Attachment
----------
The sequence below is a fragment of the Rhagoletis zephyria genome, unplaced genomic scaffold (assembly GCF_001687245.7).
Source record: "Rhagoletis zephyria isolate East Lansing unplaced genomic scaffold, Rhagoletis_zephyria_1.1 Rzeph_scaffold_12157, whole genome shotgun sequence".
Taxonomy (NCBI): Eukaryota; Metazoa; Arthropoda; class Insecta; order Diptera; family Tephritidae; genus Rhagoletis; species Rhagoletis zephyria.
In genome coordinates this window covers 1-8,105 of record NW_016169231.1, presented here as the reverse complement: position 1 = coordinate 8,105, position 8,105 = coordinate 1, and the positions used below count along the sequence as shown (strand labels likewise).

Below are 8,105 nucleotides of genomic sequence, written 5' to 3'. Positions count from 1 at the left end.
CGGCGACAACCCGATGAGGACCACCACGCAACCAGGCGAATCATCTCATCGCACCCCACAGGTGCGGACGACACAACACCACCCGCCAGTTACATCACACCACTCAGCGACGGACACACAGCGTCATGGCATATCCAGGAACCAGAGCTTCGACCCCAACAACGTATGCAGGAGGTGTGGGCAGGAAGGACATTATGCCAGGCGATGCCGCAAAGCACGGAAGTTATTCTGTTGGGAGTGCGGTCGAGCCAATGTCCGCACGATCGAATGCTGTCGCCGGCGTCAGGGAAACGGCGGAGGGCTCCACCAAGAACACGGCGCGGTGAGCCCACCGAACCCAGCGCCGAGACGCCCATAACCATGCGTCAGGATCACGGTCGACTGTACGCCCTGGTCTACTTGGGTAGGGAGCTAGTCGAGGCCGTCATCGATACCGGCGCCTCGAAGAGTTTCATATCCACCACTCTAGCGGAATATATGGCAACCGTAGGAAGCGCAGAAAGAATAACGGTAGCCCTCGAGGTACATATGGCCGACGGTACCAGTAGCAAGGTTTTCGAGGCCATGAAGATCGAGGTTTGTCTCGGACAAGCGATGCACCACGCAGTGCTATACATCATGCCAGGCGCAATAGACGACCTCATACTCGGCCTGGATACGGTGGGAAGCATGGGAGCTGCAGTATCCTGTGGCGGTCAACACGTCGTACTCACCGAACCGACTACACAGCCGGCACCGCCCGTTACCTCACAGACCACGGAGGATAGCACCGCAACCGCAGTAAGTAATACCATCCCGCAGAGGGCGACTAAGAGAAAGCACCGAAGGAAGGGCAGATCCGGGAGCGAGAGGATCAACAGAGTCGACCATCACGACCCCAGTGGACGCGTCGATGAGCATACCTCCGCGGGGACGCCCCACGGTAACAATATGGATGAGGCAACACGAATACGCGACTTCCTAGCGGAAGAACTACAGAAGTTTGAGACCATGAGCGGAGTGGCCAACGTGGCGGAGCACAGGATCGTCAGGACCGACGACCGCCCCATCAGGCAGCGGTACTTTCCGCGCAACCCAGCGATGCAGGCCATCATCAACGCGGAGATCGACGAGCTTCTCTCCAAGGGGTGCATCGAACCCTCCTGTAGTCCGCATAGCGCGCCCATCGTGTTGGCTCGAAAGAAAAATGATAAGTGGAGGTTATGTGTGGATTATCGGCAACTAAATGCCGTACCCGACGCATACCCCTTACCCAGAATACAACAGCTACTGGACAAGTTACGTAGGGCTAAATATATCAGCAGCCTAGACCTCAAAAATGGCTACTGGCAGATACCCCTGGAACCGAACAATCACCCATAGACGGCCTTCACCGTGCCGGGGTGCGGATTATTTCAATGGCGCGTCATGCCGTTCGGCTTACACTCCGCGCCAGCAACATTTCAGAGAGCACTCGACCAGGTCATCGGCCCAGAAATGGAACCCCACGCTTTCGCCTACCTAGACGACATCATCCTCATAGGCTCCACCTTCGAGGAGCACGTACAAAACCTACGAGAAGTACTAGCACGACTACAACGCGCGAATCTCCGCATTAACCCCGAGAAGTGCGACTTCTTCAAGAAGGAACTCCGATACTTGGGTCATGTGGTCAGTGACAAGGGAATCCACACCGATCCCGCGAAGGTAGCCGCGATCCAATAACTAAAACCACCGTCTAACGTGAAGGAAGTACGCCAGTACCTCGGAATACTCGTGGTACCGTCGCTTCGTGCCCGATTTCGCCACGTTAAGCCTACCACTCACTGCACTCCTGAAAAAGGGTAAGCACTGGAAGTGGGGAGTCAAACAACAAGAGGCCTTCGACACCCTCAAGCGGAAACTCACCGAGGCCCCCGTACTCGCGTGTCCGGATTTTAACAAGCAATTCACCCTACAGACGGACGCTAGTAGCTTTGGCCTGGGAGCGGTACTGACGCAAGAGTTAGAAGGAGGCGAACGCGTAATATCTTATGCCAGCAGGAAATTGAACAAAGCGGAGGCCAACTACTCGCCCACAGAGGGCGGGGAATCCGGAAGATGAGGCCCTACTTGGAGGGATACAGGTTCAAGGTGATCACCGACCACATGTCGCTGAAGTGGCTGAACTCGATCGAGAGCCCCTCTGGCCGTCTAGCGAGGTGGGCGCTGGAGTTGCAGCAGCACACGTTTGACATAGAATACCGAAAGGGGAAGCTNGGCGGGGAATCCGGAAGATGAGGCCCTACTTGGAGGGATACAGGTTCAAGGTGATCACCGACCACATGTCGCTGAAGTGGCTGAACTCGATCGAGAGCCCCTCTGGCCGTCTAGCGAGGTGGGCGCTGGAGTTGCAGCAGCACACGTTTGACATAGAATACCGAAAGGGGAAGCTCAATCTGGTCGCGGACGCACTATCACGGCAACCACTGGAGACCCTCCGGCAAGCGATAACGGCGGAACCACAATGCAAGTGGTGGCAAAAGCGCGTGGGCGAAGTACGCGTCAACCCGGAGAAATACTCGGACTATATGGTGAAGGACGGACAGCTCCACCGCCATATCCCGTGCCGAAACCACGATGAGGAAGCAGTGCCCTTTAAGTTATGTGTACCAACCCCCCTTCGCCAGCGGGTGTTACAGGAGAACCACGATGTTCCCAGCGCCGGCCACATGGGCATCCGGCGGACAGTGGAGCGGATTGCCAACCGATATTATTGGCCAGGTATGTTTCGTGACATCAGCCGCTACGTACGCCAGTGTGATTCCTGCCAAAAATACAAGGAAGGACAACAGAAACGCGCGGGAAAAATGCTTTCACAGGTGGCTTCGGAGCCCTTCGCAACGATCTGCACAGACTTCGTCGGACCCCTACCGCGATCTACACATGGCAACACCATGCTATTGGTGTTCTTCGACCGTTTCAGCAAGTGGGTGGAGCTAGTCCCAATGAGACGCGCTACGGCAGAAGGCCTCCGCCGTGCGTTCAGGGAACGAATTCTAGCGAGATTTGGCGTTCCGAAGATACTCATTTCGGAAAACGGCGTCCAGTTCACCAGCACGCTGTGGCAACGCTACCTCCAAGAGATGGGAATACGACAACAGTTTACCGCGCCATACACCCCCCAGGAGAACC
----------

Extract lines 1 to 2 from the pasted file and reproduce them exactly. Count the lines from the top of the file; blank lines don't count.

The sequence below is a fragment of the Rhagoletis zephyria genome, unplaced genomic scaffold (assembly GCF_001687245.7).
Source record: "Rhagoletis zephyria isolate East Lansing unplaced genomic scaffold, Rhagoletis_zephyria_1.1 Rzeph_scaffold_12157, whole genome shotgun sequence".